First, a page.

Sun reporters answer your questions on the 2004 legislative session

General Assembly Q&A

April 15, 2004

Here are answers to selected readers' questions about the 2004 session of the Maryland General Assembly, which ended Monday. Sun staffers David Nitkin, Michael Dresser, Kimberly A.C. Wilson, Ivan Penn, Howard Libit, Jon Rockoff and Jon Morgan answered these questions.

Dawn Lewis, Bel Air: State employees have not seen as much as a cost-of-living-raise in the last three years. Did state employees get the 1.6 percent raise and/or step increases?

Dresser: State employees received a $752-per-person pay raise, equivalent to an average 1.6 percent increase. It was structured this way to benefit lower-paid workers.

Steve Metts, Baltimore: With Senate President Thomas V. Mike Miller stating, "We're facing a fiscal hell next year," and his knowledge that even if approved, slots wouldn't provide any revenue for the next two fiscal years, why is he opposed to the proposed sales tax increase that would generate revenue?

Dresser: Miller is not opposed to raising the sales tax but has said it is futile for the Senate to pass one when Gov. Robert L. Ehrlich Jr. has stated he will veto any increase. The Senate president said he could have convinced the governor to accept some other increased fees and taxes, including an increase in the vehicle titling fee.

Tom, Baltimore: How does one begin a petition requiring the General Assembly to pass legislation in the year 2005 that authorizes 10,000 slots machines under the Maryland Stadium Authority operation to be in one location in each county?

Nitkin: Unlike in California and several other states, there is no provision in Maryland law for voters to petition issues to referendum. The law does allow, however, for voters to gather signatures to petition to referendum a law approved by the General Assembly, for the purposes of overturning it.

Rocco Rotondo Jr., Parkville: Why can't there be a referendum vote for slots? Wouldn't that be a fair way to vote on slots? That way, everyone gets their view in, and whatever area wins, they get the slots in their jurisdiction. The governor does not want this -- he will surely lose. Most people who want slots are Republicans, but they don't want slots in their area.

Libit: Del. Shane Pendergrass of Howard County introduced a bill to hold that kind of slots referendum, and there was talk in the final days of the legislature that it could be supported in the House. But the Senate president and the governor both opposed it, saying that an election delayed slots too much. The governor also says that his victory in 2002 should be considered a referendum on slots.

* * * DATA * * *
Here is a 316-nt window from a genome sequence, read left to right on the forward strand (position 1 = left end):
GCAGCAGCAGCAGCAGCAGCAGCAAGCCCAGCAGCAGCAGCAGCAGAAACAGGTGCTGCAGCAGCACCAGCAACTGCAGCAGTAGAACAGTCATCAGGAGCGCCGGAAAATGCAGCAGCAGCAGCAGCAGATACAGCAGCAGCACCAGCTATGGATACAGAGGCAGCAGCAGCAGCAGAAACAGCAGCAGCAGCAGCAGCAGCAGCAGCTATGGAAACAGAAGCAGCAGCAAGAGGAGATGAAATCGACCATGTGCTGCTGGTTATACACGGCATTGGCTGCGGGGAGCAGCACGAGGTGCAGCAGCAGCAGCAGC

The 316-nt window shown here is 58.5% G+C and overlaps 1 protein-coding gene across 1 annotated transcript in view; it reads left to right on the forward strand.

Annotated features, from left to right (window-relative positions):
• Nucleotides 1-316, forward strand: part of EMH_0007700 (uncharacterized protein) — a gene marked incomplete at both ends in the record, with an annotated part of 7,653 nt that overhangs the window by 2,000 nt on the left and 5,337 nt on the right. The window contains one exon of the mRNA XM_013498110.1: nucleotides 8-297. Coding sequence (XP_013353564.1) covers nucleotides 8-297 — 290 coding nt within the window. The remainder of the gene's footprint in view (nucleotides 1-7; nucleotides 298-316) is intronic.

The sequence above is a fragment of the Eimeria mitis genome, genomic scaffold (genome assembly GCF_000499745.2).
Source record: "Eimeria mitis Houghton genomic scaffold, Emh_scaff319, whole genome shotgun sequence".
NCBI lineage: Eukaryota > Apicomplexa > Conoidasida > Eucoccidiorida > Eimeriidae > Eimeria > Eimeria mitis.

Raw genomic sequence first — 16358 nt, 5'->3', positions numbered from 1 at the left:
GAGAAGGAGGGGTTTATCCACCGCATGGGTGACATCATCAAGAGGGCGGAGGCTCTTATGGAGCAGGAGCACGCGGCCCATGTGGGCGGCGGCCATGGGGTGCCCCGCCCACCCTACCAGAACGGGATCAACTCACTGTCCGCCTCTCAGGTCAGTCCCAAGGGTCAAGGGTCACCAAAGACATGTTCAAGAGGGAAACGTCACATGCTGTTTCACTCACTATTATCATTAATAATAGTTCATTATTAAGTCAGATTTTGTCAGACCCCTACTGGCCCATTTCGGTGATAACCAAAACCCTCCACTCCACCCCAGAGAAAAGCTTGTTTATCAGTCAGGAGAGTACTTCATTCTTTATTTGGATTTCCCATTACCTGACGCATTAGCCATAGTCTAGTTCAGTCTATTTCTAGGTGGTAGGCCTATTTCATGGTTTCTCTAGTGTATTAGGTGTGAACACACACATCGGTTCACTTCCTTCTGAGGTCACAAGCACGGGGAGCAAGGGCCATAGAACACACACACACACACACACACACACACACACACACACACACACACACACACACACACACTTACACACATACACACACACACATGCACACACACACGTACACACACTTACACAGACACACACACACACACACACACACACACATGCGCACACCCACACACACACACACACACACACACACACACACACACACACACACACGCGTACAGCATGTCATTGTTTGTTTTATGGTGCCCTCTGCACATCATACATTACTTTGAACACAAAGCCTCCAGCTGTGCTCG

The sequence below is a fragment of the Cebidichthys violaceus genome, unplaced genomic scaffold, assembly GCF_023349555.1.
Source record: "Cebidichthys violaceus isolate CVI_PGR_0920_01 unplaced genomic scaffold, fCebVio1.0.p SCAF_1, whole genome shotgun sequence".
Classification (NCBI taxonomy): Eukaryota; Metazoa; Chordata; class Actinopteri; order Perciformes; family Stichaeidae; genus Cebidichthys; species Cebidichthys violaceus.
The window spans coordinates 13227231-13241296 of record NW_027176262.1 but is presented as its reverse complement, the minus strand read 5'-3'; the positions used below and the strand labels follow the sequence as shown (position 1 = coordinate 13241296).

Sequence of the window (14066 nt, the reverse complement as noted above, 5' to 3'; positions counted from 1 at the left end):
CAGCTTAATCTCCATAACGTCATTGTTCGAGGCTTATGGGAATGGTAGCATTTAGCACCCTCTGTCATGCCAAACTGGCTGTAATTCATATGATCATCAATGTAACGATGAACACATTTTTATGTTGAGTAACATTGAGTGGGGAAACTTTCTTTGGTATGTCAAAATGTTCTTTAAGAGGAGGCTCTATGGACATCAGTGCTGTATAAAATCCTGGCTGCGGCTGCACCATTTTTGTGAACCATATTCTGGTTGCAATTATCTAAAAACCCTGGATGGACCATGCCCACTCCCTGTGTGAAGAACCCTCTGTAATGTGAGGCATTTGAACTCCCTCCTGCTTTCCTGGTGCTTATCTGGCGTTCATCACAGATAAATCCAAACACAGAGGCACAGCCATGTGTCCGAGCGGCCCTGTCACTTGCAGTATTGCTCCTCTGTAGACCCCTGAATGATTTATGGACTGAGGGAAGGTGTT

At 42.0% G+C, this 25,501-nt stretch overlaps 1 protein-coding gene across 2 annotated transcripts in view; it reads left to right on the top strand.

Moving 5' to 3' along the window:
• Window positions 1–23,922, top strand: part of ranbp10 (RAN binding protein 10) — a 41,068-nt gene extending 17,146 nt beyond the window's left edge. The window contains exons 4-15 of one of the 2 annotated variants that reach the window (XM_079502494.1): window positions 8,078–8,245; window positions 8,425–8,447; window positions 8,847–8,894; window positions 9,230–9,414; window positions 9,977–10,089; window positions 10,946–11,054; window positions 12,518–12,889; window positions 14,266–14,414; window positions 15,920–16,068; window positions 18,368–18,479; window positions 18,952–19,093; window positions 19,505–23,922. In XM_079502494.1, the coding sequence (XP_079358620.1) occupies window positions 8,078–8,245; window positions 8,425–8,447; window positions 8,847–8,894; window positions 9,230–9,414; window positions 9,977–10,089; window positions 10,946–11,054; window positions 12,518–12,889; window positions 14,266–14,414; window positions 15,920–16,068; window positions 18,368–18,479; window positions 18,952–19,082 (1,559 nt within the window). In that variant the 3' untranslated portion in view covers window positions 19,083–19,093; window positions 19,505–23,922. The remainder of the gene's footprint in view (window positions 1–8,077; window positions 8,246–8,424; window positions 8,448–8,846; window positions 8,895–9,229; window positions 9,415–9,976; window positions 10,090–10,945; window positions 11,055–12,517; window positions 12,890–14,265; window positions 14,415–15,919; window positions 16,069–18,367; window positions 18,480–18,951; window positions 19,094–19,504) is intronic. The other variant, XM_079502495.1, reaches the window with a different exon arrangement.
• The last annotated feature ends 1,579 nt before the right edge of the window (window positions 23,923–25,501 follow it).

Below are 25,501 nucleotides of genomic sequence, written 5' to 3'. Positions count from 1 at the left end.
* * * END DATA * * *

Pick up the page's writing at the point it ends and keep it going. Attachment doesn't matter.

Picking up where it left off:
Howard Gorrell, Westminster: Why didn't The Sun cover any legislative bill regarding child support?

Nitkin: About 2,500 bills and resolutions are introduced in the General Assembly each year, and we spend much of our time deciding which issues to cover. Only about 20 percent become law. Typically, we try to focus on issues that impact the largest number of readers. Many issues, as a result, do not get the attention that some readers think they deserve. As a result, we try to direct readers to various resources -- such as the and the General Assembly Web site -- so they can track issues on their own.

Keith Zumbrun, Glen Arm: Did the motorcycle helmet bill that would not require helmets pass?

Wilson: The helmet bill, Senate Bill 611, emerged from the Senate on April 6, after the crossover deadline. It was held up in the House Rules Committee and did not make it out of committee in time for consideration by the full House of Delegates. So it was not passed by the legislature.

Donna Disbrow, Columbia: Will it cost me extra to flush the toilet every time I go? What is going on with this state? What's next -- a tax for expelling human gas, just so we can punish ourselves for contributing to the Greenhouse Effect? Priorities are askew; tax the corporations and developers for bringing extra noise, pollution and traffic into our communities instead of taxing -- or overtaxing -- the middle class. The Assembly can do better than this.

Dresser: The so-called "flush tax" is a flat $2.50-a-month surcharge on residential sewer bills.

Jennifer Dean, Arnold: How will teen-agers be affected by new taxes and fees?

Nitkin: Teen-agers are not specifically singled out, but various motor vehicle fees will certainly impact you. If you are a teen who pays his or her own car registration, or if you lose your driver's license and decide to appeal the decision, you will pay more to state government.

Jim Etchison, Crofton: What was the final resolution on corporations in Maryland that pay no state taxes. Was this large loophole closed ... or even addressed?

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